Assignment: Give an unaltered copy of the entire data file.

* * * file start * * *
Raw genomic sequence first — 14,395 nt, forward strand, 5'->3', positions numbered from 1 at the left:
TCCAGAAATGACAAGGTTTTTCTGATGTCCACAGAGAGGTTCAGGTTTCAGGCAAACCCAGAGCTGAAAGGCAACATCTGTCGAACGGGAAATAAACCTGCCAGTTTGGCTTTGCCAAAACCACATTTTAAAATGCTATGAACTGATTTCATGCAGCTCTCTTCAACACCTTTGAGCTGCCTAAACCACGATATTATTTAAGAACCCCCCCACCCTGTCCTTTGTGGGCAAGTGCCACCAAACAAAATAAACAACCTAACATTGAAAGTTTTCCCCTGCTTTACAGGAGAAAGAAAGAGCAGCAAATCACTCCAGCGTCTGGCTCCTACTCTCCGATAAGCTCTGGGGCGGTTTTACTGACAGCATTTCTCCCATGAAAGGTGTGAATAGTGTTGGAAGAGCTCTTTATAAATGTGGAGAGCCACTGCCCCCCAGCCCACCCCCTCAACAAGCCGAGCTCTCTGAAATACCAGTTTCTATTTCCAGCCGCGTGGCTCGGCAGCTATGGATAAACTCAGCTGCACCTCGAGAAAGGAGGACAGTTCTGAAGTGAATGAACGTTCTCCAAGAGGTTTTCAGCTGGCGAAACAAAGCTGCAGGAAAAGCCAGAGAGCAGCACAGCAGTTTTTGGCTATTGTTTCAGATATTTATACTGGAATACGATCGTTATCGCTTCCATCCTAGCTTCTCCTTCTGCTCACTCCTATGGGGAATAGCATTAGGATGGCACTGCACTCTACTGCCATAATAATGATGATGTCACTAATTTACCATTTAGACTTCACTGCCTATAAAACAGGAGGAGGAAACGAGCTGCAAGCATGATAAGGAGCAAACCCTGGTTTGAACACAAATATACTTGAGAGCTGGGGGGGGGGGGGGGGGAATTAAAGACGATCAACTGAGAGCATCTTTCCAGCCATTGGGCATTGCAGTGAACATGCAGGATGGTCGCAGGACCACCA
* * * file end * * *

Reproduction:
Raw genomic sequence first — 14,395 nt, forward strand, 5'->3', positions numbered from 1 at the left:
TCCAGAAATGACAAGGTTTTTCTGATGTCCACAGAGAGGTTCAGGTTTCAGGCAAACCCAGAGCTGAAAGGCAACATCTGTCGAACGGGAAATAAACCTGCCAGTTTGGCTTTGCCAAAACCACATTTTAAAATGCTATGAACTGATTTCATGCAGCTCTCTTCAACACCTTTGAGCTGCCTAAACCACGATATTATTTAAGAACCCCCCCACCCTGTCCTTTGTGGGCAAGTGCCACCAAACAAAATAAACAACCTAACATTGAAAGTTTTCCCCTGCTTTACAGGAGAAAGAAAGAGCAGCAAATCACTCCAGCGTCTGGCTCCTACTCTCCGATAAGCTCTGGGGCGGTTTTACTGACAGCATTTCTCCCATGAAAGGTGTGAATAGTGTTGGAAGAGCTCTTTATAAATGTGGAGAGCCACTGCCCCCCAGCCCACCCCCTCAACAAGCCGAGCTCTCTGAAATACCAGTTTCTATTTCCAGCCGCGTGGCTCGGCAGCTATGGATAAACTCAGCTGCACCTCGAGAAAGGAGGACAGTTCTGAAGTGAATGAACGTTCTCCAAGAGGTTTTCAGCTGGCGAAACAAAGCTGCAGGAAAAGCCAGAGAGCAGCACAGCAGTTTTTGGCTATTGTTTCAGATATTTATACTGGAATACGATCGTTATCGCTTCCATCCTAGCTTCTCCTTCTGCTCACTCCTATGGGGAATAGCATTAGGATGGCACTGCACTCTACTGCCATAATAATGATGATGTCACTAATTTACCATTTAGACTTCACTGCCTATAAAACAGGAGGAGGAAACGAGCTGCAAGCATGATAAGGAGCAAACCCTGGTTTGAACACAAATATACTTGAGAGCTGGGGGGGGGGGGGGGGGAATTAAAGACGATCAACTGAGAGCATCTTTCCAGCCATTGGGCATTGCAGTGAACATGCAGGATGGTCGCAGGACCACCA